MHG5033 - Symbol stone, Fiskavaig Bay
No summary available.
Type and Period (2)
- FINDSPOT (Pictish - 300 AD to 900 AD)
- INSCRIBED STONE (Pictish to Early Medieval - 300 AD to 1057 AD)
- None recorded
NG33SW 3 33 34.
Found on the beach at Fiscavaig, Loch Bracadale, this stone is now in NMAS (IB 213); a slab of schist (0.9m by 0.5m and 0.25m thick), it is incised on one face with double disc and Z-rod symbols.
J G Callander 1927; RCAHMS 1928; 1985.
Class I symbol stone bearing a double disc and Z-rod with a crescent and V-rod.
A.Mack 1997 p.33
A symbol-stone was noted at high-water mark on the shore of Fiscavaig Bay, an inlet of Loch Bracadale, about 1921. After being concealed for some time by shingle it was rediscovered in 1927 and presented to the National Museum of Antiquities of Scotland (NMS X.IB 213).
The stone is a slab of schist, 0.89m high and 0.27m thick and tapering in width from 0.52m at the top to 0.43m above the foot, which is broken obliquely. In the upper part there is a double-disc-and-Z-rod symbol. The discs are unornamented and the Z-rod has a foliated head at the upper right terminal, but a plain fork at the other one. Below this there is a crescent-and-V-rod symbol. The crescent encloses in the left half two unequal arches contained by a larger one, but the right half is worn and only one small arch can be traced. The right terminal of the V-rod has also been obliterated, but the other retains most of its foliation. <1>
Fiscavaig, Skye & Lochalsh, Pictish symbol stone
Measurements: H 0.89m, W 0.52m, D 0.27m
Stone type: schist
Place of discovery: NG c330 340
Present location: National Museums Scotland (X.IB 213).
Evidence for discovery: found on the shore of Fiscavaig Bay around 1921 and left in situ until 1927, when it was sent to Edinburgh.
Present condition: the base is broken and the surface is very worn.
One broad face of this slab bears two incised symbols: a double disc and Z-rod above a crescent and V-rod.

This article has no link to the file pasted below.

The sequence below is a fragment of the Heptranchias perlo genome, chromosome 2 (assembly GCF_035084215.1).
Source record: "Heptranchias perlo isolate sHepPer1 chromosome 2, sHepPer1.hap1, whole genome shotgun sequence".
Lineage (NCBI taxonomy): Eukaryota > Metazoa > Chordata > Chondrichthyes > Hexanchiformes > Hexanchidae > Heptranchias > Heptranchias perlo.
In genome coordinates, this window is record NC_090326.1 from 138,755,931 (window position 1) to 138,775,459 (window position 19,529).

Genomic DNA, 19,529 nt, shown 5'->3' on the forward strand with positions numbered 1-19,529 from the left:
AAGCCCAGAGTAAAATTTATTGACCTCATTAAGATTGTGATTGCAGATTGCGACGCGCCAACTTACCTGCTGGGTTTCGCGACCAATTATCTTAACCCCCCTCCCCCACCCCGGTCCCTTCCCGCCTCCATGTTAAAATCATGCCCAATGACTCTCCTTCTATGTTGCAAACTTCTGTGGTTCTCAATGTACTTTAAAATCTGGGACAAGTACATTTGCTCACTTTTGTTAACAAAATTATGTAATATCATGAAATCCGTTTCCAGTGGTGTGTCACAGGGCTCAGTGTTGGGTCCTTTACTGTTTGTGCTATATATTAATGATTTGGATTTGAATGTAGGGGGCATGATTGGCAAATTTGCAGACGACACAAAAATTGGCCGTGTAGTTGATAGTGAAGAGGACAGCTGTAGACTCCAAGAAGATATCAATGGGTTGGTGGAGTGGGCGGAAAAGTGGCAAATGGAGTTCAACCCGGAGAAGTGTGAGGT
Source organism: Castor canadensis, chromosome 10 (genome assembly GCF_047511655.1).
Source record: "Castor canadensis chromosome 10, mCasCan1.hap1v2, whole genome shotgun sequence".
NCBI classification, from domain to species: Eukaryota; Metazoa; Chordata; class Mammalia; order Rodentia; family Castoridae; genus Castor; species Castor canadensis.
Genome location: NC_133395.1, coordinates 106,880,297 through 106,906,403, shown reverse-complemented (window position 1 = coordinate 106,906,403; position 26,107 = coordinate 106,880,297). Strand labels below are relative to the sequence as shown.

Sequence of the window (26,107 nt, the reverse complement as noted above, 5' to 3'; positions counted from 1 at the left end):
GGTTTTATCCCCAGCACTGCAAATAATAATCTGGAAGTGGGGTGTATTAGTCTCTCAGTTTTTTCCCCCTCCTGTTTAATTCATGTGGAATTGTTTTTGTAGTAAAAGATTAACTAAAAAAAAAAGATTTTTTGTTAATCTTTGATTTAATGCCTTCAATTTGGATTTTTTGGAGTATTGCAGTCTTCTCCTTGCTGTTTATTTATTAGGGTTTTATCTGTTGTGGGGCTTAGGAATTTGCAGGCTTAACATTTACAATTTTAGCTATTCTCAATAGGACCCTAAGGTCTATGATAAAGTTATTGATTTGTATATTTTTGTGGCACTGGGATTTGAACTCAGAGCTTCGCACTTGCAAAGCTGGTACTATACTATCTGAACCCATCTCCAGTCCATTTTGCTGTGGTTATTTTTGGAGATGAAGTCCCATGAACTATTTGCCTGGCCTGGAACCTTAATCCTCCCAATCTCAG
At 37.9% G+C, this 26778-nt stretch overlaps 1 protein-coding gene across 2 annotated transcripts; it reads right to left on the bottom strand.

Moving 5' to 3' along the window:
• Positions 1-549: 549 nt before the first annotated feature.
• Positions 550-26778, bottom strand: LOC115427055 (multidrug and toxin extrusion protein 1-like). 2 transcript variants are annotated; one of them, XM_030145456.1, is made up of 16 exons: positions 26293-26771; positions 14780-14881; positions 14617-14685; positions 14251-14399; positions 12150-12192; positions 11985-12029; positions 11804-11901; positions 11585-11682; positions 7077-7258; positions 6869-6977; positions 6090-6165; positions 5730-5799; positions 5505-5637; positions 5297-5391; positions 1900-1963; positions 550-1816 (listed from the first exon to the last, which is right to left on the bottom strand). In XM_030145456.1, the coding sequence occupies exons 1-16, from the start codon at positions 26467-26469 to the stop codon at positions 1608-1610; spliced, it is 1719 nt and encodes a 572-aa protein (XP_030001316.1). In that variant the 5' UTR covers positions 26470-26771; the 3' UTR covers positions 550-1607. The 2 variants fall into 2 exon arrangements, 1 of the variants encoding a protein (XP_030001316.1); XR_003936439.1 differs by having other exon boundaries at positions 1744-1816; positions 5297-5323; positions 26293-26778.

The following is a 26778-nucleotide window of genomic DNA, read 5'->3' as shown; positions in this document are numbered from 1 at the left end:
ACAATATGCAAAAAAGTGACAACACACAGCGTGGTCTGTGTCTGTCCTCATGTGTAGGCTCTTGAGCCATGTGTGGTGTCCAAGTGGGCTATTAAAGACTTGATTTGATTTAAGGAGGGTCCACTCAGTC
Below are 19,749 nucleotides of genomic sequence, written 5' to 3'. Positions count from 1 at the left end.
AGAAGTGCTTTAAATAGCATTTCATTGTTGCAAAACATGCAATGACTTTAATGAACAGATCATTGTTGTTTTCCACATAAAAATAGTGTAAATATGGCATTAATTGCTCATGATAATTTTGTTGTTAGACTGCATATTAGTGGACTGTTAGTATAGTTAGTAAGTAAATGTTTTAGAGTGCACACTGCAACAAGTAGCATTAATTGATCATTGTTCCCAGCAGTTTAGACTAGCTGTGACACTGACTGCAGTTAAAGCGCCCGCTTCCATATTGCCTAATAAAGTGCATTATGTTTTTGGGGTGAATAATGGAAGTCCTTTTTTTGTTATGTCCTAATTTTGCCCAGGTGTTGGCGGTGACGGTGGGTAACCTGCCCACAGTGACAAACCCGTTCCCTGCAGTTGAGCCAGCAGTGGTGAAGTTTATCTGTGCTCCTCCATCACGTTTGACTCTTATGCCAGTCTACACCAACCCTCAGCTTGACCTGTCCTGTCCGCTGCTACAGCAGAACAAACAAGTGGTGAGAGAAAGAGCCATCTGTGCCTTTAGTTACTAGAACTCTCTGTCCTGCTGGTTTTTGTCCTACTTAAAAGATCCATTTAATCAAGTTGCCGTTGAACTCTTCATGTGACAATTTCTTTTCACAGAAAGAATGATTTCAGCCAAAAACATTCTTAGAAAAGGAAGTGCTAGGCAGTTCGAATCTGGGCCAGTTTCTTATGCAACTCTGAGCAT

Date range: seventh century.
Primary references: RCAHMS 1928, no 498; Fisher 2001, 104; Fraser 2008, no 132.
Early Medieval Carved Stones Project, Compiled by A Ritchie 2016
- --- Text/Publication/Article: Curle, C L. 1940. 'The chronology of the early christian monuments of Scotland', Proc Soc Antiq Scot Vol. 74 1939-40, p.60-117. Proc Soc Antiq Scot. 60-117. 60-117.
- --- Text/Publication/Article: Radford, C A R. 1942. 'The early christian monuments of Scotland', Antiquity Vol. 16 1942, p.1-18. Antiquity. 1-18. 1-18.
- --- Interactive Resource/Online Database: RCAHMS. Canmore, online database of the Royal Commission for the Ancient and Historical Monuments of Scotland (RCAHMS). 11078.
- --- Text/Publication/Volume: Jackson, A. 1984. The symbol stones of Scotland: a social anthropological resolution to the problem of the Picts.
- --- Text/Publication/Volume: Mack, A. 1997. Field guide to the Pictish symbol stones. 33.
- --- Text/Report: RCAHMS. 1928. The Royal Commission on the Ancient and Historical Monuments and Constructions of Scotland. Ninth report with inventory of monuments and constructions in the Outer Hebrides, Skye and the Small Isles. . 149, No. 498.
- --- Text/Publication/Volume: Ritchie, J N G. 1985. Pictish symbol stones: a handlist 1985. 13.
- --- Dataset/Database File: National Museums Scotland. 2019. Highland Finds from the NMS Catalogue. National Museums Scotland. Digital. IB 213.
- --- Text/Publication/Volume: Wainwright, F T (ed.). 1955. The problem of the Picts. 1st.
- --- Text/Publication/Article: Callander, J G. 1927. 'A symbol stone from Fiscavaig, Skye', Proc Soc Antiq Scot, Vol 61 (1926-27), pp 241-3.
- <1> Text/Publication/Volume: Fisher, I.. 2001. Early Medieval Sculpture in the West Highlands and Islands 2001. Fisher, I.. Paper (Original). pp. 104.
|Grid reference||Centred NG 3300 3400 (6m by 6m) (Buffered by site type)|
|Geographical Area||SKYE AND LOCHALSH|
- SYMBOL STONE (Pictish - 300 AD to 900 AD)
Related Monuments/Buildings (0)
Related Investigations/Events (0)
External Links (1)
- https://canmore.org.uk/site/11078 (View RCAHMS Canmore entry for this site)
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